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Two thousand and eighty-six undergraduates registered for the Tercentenary Celebration according to final figures computed in the Undergraduate Office in the CRIMSON Building and the Freshman office in the Union.
Of these 1722 were members of the Classes of 1937, 1938, and 1939; 364 were Freshmen. 106 Yardlings occupied their new rooms in the Yard, while 258 lived at home.
Preliminary estimates of the crowd that would arrive never went over 1800, so that facilities were crowded and only just enough tickets were on hand.
Events on the Undergraduate Program not previously recorded in the Tercentenary CRIMSONS took place on Friday afternoon.
Because the Alumni meeting was held indoors, most students contented themselves with listening on the radio, although Memorial Hall, Sever, and the University Theatre were packed with visitors.
Three hundred and thirty-three hardy individuals, who were able to cough up the necessary $3.00, attended the Final Dinner held in the Harvard Club Friday evening. Cocktails were served in huge Harvard Hall (in the Harvard Club of Boston).
At 7.30 o'clock those sitting at the speakers table filed into the Hall, taking their seats on a raised dais. Among those present were Deans Hanford and Leighton, Roger B. Merriman '96, Master of Eliot House, Julian L. Coolidge '95, Master of Lowell House, Elliott C. Cutler '09, ex-president of the Associated Harvard Clubs, and Aldrich Durant '02, Business Manager of the University.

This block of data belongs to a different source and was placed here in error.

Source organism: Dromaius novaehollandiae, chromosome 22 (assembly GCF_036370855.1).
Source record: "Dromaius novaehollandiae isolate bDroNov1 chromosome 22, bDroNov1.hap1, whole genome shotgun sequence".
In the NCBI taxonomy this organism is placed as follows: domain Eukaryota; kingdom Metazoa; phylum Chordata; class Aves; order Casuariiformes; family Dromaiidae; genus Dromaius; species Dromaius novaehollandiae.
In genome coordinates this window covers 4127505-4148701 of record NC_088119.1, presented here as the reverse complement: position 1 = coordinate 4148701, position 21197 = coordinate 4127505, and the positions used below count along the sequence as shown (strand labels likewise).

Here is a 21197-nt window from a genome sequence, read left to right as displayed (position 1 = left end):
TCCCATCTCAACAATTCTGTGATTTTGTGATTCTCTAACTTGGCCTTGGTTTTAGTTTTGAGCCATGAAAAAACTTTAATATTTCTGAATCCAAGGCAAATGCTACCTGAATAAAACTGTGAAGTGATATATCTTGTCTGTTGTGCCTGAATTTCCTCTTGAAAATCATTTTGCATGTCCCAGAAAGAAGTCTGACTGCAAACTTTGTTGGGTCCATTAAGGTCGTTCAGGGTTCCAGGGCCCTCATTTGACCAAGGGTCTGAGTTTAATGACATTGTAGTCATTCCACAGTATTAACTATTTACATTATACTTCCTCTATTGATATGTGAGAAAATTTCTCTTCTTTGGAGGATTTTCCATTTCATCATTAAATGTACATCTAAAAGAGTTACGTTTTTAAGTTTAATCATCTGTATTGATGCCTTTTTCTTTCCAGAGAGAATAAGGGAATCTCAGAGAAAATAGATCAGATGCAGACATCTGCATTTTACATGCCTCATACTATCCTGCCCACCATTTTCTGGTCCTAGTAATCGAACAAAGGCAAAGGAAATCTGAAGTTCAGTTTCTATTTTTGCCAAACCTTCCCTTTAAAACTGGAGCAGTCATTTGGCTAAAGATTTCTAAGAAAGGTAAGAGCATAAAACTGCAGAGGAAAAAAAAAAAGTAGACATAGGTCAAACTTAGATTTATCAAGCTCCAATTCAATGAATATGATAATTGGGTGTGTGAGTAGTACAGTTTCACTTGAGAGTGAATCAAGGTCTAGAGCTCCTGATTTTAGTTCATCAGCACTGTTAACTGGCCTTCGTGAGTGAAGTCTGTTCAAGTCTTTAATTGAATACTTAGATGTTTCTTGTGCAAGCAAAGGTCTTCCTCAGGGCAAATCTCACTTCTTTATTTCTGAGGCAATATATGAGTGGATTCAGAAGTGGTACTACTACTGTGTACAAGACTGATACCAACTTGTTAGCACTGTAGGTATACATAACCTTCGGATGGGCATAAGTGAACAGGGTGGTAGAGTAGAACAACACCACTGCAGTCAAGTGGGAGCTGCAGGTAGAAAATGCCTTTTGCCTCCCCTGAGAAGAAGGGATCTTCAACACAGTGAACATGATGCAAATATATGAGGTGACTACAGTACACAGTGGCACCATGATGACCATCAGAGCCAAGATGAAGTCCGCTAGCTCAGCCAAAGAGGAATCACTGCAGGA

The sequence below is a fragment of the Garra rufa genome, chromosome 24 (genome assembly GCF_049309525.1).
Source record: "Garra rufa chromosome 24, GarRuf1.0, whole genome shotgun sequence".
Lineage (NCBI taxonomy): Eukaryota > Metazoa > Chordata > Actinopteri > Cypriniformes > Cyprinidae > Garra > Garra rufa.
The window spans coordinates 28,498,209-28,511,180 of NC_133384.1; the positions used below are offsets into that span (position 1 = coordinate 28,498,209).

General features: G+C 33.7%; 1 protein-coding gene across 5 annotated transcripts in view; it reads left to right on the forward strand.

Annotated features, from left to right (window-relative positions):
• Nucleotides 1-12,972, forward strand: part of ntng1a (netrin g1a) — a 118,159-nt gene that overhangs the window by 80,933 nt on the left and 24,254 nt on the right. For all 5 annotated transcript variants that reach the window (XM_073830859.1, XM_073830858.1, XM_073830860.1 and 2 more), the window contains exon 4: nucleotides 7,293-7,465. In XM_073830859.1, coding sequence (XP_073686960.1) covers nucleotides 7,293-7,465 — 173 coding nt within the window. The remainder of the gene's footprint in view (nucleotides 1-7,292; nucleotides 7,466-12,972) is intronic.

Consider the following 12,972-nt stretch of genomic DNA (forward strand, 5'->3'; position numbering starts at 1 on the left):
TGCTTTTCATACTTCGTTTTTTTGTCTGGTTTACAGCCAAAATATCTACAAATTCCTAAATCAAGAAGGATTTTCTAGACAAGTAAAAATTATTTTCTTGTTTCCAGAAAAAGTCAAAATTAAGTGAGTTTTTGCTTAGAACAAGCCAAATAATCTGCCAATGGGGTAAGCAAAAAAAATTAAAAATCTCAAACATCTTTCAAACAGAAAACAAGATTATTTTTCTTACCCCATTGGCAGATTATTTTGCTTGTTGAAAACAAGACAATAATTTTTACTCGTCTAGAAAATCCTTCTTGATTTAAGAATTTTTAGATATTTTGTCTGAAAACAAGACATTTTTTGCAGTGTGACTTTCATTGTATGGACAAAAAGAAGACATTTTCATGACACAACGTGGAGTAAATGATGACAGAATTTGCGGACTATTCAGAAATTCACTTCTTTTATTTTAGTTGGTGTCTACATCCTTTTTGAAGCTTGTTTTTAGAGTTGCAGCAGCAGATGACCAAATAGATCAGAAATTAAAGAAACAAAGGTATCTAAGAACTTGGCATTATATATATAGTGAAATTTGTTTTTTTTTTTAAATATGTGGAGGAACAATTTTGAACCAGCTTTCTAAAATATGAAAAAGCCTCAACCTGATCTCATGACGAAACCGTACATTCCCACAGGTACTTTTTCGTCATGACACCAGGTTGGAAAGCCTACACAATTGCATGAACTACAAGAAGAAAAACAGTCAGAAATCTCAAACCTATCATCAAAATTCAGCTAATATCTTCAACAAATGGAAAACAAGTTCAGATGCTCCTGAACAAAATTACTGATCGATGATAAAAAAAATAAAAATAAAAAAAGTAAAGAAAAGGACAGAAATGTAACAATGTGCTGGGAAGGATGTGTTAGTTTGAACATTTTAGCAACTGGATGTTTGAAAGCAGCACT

Among the speakers were Thomas H. Quinn '36, toastmaster; Charles A. Watkins '09, chief aide for the Associated Harvard Clubs Meeting; Nikita Elisseeff, of the University of Paris; Frank P. McInnis, of the University of Toronto; Ian Harvey, of Oxford; A James Copp III, of Stanford; and Edward K. Rand '94, Pope Professor of Latin.
Professor Rand gave the principal speech of the evening; addressing the students as fellow alumni, he proved that they were really alumni, so short was their term as undergraduates in comparison with the age of the College. Chief pun of the evening was his witty declension of "California."
Ian Harvey, ex-head of the Debating Union at Oxford, was accorded the best reception as far as the Undergraduate speakers went. He talked amusingly of the rivalry between Oxford and Cambridge and incidentally the superiority of Oxford.
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